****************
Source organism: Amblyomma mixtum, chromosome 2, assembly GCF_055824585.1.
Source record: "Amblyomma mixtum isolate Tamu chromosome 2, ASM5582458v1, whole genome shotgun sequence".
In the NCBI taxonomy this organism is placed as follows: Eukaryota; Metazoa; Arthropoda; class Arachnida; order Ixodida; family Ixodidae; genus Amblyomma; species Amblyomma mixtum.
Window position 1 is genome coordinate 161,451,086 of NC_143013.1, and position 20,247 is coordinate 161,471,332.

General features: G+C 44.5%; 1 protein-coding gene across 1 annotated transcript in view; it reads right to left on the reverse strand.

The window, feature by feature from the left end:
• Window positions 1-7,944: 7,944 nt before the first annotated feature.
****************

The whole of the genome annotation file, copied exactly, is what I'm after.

Source organism: Amblyomma mixtum, chromosome 2, assembly GCF_055824585.1.
Source record: "Amblyomma mixtum isolate Tamu chromosome 2, ASM5582458v1, whole genome shotgun sequence".
In the NCBI taxonomy this organism is placed as follows: Eukaryota; Metazoa; Arthropoda; class Arachnida; order Ixodida; family Ixodidae; genus Amblyomma; species Amblyomma mixtum.
Window position 1 is genome coordinate 161,451,086 of NC_143013.1, and position 20,247 is coordinate 161,471,332.

General features: G+C 44.5%; 1 protein-coding gene across 1 annotated transcript in view; it reads right to left on the reverse strand.

The window, feature by feature from the left end:
• Window positions 1-7,944: 7,944 nt before the first annotated feature.